Glycogen is a “spare” carbohydrate in the human body, belonging to the class of polysaccharides. Sometimes it is mistakenly called the term “glucogen”. It is important not to confuse both names, because the second term is a protein hormone-antagonist of insulin, produced in the pancreas.
What is glycogen?
With almost every meal, the body receives carbohydrates, which enter the blood in the form of glucose. But sometimes its amount exceeds the needs of the body and then glucose surpluses accumulate in the form of glycogen, which, if necessary, is broken down and enriches the body with additional energy.
Where are stocks stored
The glycogen reserves in the form of the smallest granules are stored in the liver and muscle tissue. Also, this polysaccharide is in the cells of the nervous system, kidney, aorta, epithelium, brain, in embryonic tissues and in the mucous membrane of the uterus. In the body of a healthy adult, there are usually about 400 g substances. But, by the way, with increased physical exertion, the body mainly uses muscle glycogen. Therefore, bodybuilders about 2 hours before a workout should additionally saturate themselves with high-carb foods in order to restore their reserves.
A polysaccharide with the formula (C6H10O5) n chemists call glycogen. Another name for this substance is animal starch. And although glycogen is stored in animal cells, but this name is not entirely correct. The substance was discovered by the French physiologist Bernard. Almost 160 years ago, a scientist first found “spare” carbohydrates in liver cells.
A “spare” carbohydrate is stored in the cytoplasm of cells. But if the body feels a sudden lack of glucose, glycogen is released and enters the bloodstream. But, interestingly, only the polysaccharide accumulated in the liver (hepatocide) is capable of transforming into glucose, which can saturate a “hungry” organism. Glycogen reserves in iron can reach 5 percent of its mass, and in an adult body it can be about 100-120 g. Hepatocides reach their maximum concentration about one and a half hours after a meal saturated with carbohydrates (confectionery, flour, starchy foods).
As part of the muscle, the polysaccharide takes no more than 1-2 percent of the mass of the tissue. But, given the total muscle area, it becomes clear that glycogen “deposits” in the muscles exceed the reserves of the substance in the liver. Also, small amounts of carbohydrate are found in the kidneys, glial cells of the brain and in leukocytes (white blood cells). Thus, the total reserves of glycogen in the adult body can be almost half a kilogram.
Interestingly, the “spare” saccharide is found in the cells of some plants, in fungi (yeast) and bacteria.
The role of glycogen
Mostly glycogen is concentrated in the cells of the liver and muscles. And it should be understood that these two sources of reserve energy have different functions. A polysaccharide from the liver supplies glucose to the body as a whole. That is responsible for the stability of blood sugar levels. With excessive activity or between meals, plasma glucose levels decrease. And in order to avoid hypoglycemia, the glycogen contained in liver cells splits and enters the bloodstream, leveling the glucose index. Regulatory function of the liver in this regard should not be underestimated, since a change in the level of sugar in any direction is fraught with serious problems, including death.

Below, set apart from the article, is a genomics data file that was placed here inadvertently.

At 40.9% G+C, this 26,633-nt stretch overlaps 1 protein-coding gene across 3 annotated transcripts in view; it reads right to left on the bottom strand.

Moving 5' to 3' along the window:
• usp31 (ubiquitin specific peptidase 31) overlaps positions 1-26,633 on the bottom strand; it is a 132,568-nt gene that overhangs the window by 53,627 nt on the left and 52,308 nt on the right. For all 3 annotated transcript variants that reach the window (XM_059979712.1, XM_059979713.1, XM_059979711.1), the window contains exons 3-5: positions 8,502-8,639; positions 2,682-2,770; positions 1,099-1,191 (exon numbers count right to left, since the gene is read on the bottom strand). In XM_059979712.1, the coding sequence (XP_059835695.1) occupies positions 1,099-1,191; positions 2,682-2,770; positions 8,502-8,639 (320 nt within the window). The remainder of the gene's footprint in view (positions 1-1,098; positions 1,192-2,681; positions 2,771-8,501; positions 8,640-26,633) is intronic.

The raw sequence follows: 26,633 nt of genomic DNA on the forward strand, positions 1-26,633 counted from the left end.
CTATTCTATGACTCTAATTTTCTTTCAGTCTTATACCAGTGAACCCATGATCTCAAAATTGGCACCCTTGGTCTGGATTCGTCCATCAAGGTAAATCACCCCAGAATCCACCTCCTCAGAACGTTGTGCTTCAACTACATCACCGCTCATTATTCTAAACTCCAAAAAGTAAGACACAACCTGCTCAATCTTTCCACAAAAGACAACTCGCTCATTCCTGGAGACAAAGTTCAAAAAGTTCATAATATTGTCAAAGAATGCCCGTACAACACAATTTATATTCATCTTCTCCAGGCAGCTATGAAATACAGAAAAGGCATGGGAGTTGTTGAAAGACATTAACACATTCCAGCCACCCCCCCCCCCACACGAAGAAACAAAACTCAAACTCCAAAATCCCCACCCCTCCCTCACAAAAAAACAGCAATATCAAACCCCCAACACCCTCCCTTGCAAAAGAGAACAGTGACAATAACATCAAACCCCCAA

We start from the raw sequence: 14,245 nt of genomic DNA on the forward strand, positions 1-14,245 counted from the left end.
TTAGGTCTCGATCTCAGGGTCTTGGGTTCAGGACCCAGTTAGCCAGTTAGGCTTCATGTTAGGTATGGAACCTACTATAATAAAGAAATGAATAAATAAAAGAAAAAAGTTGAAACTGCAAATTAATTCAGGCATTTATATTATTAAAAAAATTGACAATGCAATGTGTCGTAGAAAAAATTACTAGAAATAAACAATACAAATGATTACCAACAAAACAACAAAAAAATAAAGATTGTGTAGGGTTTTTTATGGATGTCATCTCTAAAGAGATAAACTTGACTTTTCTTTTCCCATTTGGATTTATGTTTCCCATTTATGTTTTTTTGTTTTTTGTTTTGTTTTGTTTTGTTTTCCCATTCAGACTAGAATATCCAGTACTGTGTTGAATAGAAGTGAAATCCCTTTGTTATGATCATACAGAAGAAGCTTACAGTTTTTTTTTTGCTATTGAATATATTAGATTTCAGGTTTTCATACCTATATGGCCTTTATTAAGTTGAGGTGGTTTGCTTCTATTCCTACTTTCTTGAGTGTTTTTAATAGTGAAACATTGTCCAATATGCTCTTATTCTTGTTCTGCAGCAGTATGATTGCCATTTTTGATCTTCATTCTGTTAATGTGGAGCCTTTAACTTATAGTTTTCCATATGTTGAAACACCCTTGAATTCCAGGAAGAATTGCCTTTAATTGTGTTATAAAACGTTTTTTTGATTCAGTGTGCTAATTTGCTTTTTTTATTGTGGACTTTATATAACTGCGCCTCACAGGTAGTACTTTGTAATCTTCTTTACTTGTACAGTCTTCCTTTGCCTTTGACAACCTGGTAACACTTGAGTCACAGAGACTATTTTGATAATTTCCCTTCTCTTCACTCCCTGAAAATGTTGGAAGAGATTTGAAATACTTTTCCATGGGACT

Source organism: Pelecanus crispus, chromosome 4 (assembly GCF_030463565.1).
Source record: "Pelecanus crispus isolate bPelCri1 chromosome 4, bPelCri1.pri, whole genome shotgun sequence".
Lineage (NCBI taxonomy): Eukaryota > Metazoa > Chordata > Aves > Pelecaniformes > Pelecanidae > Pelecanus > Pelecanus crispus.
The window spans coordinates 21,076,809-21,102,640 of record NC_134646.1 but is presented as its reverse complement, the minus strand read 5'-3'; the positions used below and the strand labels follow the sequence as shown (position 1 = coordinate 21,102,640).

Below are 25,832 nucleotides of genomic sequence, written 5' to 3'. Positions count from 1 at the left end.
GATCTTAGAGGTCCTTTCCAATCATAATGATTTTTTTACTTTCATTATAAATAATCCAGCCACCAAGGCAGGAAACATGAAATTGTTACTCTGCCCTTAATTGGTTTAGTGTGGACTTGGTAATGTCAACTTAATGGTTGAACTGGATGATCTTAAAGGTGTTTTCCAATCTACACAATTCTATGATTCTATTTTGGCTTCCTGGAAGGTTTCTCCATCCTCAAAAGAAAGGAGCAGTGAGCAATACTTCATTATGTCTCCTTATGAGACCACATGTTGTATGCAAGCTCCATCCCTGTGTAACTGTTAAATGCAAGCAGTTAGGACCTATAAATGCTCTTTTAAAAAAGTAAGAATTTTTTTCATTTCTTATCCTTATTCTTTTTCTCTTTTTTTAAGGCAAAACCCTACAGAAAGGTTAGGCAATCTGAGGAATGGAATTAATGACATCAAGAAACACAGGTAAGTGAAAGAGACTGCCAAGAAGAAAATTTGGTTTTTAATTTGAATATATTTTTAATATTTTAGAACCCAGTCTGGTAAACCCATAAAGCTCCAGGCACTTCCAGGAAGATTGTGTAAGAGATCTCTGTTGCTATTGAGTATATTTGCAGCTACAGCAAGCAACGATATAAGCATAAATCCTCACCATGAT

Muscle stores are needed to maintain the functioning of the musculoskeletal system. The heart is also a muscle with glycogen stores. Knowing this, it becomes clear why most people have long-term starvation or anorexia and heart problems.
But if excess glucose can be deposited in the form of glycogen, then the question arises: “Why is the carbohydrate food deposited on the body by the fat layer?”. This is also an explanation. Stocks of glycogen in the body are not dimensionless. With low physical activity, animal starch stocks do not have time to spend, so glucose accumulates in another form – in the form of lipids under the skin.
In addition, glycogen is necessary for the catabolism of complex carbohydrates, is involved in metabolic processes in the body.
Glycogen is a strategic energy reserve that is synthesized in the body from carbohydrates.
First, the body uses the carbohydrates obtained for strategic purposes, and lays the rest “for a rainy day”. Lack of energy is the reason for the breakdown of glycogen to the state of glucose.
Synthesis of a substance is regulated by hormones and the nervous system. This process, in particular in the muscles, “starts” adrenaline. And the splitting of animal starch in the liver activates the hormone glucagon (produced by the pancreas during fasting). Insulin hormone is responsible for synthesizing the “spare” carbohydrate. The process consists of several stages and occurs exclusively during the meal.